OUR VIEW: Learning to accept risk

As soldiers stand on guard for Canada, so should we all.

As soldiers stand on guard for Canada, so should we all.

Nearly lost in all the post-federal election hubbub was the one-year anniversary of the shooting of Corporal Nathan Cirillo in Ottawa as he stood guard at the National War Memorial, across the street from the House of Commons.

It’s not a happy anniversary. It marks a moment in this country where an armed man took a life and nearly did the same inside of our nation’s seat of government.

Yet, it’s an anniversary that should be marked in at least a small way and for at least two reasons.

The first, of course, is for the young man who was killed.

He certainly did not expect to face his own mortality within Canada’s borders — although soldiers know that their very profession puts them in harm’s way. His death was shocking to most Canadians, as this type of incident is not a regular occurrence — compared with the sheer number of mass or single shootings in the United States.

That’s the second reason to note the Oct. 22 anniversary. To realize that gun violence is not a major contributor to fear in Canada — and to not let it become so.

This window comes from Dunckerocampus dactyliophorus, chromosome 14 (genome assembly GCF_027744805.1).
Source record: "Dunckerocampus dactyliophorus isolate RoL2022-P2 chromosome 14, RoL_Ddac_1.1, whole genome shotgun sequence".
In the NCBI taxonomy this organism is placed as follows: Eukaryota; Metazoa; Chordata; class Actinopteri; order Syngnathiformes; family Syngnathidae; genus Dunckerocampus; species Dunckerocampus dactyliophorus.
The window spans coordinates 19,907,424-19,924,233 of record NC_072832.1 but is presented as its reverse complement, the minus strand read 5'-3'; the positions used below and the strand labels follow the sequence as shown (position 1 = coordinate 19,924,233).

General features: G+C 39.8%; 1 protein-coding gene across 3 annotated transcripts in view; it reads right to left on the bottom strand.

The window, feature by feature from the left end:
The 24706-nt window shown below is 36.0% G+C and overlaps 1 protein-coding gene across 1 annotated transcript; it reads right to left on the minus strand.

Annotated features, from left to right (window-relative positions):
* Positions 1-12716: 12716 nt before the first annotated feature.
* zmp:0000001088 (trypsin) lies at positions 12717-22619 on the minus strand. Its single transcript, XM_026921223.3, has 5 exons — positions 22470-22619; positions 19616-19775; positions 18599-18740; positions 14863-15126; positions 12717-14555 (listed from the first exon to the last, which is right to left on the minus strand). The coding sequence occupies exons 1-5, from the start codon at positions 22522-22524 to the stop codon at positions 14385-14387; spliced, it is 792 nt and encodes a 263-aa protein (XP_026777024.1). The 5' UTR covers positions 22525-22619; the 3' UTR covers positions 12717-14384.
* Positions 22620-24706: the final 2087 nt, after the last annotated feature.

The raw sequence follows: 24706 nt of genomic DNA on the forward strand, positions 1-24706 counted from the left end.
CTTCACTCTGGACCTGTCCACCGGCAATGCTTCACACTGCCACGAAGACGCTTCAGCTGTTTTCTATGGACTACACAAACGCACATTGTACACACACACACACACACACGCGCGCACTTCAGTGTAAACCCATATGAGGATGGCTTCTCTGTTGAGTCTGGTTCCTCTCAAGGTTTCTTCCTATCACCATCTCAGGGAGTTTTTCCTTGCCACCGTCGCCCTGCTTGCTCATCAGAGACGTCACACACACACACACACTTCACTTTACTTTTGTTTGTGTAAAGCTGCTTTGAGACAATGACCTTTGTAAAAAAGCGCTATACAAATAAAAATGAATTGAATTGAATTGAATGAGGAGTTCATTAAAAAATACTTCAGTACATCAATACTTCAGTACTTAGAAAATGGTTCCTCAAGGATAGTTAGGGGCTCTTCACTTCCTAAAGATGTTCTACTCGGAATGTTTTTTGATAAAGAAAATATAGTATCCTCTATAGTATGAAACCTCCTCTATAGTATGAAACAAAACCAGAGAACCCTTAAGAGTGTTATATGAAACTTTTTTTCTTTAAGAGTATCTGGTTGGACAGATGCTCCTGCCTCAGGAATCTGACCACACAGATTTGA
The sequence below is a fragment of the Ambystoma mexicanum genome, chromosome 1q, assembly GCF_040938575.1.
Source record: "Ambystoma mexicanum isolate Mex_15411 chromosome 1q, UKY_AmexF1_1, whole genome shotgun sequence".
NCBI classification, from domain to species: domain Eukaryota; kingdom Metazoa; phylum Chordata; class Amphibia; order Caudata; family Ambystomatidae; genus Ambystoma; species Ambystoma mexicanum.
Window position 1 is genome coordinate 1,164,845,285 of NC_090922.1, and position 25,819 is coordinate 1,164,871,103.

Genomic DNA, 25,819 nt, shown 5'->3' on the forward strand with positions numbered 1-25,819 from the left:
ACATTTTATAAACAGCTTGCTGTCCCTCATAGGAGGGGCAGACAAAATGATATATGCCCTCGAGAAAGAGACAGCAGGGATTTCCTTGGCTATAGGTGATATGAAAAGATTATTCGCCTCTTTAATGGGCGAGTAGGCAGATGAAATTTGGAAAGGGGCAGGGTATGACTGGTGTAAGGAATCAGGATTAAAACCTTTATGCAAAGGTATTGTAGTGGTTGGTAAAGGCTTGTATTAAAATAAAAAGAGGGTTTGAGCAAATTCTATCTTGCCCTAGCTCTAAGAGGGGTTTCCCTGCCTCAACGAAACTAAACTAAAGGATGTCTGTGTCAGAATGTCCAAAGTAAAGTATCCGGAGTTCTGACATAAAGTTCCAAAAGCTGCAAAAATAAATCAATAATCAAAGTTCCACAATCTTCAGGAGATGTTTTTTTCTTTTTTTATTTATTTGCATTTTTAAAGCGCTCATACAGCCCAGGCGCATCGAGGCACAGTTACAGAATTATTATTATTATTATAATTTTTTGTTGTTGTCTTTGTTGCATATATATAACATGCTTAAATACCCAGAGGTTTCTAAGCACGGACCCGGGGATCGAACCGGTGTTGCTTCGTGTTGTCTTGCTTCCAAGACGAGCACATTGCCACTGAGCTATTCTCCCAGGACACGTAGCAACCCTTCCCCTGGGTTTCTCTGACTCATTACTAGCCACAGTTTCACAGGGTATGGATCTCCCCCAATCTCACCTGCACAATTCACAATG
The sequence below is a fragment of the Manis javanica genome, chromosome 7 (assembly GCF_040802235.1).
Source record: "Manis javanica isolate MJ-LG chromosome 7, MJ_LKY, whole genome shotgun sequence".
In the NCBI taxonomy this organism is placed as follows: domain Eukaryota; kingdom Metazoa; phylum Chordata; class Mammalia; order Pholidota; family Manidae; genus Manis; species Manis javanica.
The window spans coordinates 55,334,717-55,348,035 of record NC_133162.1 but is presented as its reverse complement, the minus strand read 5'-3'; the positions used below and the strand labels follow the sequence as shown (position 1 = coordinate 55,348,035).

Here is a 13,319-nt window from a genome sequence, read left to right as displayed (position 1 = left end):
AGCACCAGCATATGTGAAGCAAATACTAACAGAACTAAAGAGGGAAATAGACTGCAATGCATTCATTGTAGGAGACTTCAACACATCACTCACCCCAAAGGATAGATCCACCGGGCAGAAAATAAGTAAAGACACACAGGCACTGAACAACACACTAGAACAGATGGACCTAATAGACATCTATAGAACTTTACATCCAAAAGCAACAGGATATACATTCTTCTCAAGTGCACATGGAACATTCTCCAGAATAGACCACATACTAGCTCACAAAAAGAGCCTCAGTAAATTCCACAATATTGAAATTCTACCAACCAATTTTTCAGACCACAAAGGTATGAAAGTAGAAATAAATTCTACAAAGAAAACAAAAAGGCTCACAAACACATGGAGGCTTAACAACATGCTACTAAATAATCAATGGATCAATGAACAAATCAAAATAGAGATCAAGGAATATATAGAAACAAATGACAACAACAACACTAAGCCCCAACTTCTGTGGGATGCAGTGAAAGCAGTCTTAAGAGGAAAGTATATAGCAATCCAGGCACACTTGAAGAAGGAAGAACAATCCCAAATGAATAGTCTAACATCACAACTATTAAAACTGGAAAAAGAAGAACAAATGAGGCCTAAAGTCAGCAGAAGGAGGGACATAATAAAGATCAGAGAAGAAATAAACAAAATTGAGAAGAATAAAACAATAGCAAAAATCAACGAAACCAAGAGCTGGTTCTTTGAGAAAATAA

Violence in general is a part of life in one form or another and it’s best that we do not forget the risks. Society can mitigate them and we can take personal steps to be better people and to not succumb to violence. But we also have to be realistic.

We are not going to stop all violent acts. At this point in time, it’s just not possible. If we accept this, and live as well as we can, the amount of violent incidents in Canada can stay relatively low and we do not have to live in fear.

If we did that, we’d never want to step outside our homes. Even then, we’d find something else to be scared of.

Remember Nathan Cirillo. Incidents like these spur Canadians to improve our lot in life, not seek to escalate violence or retaliation for the things we just cannot control.

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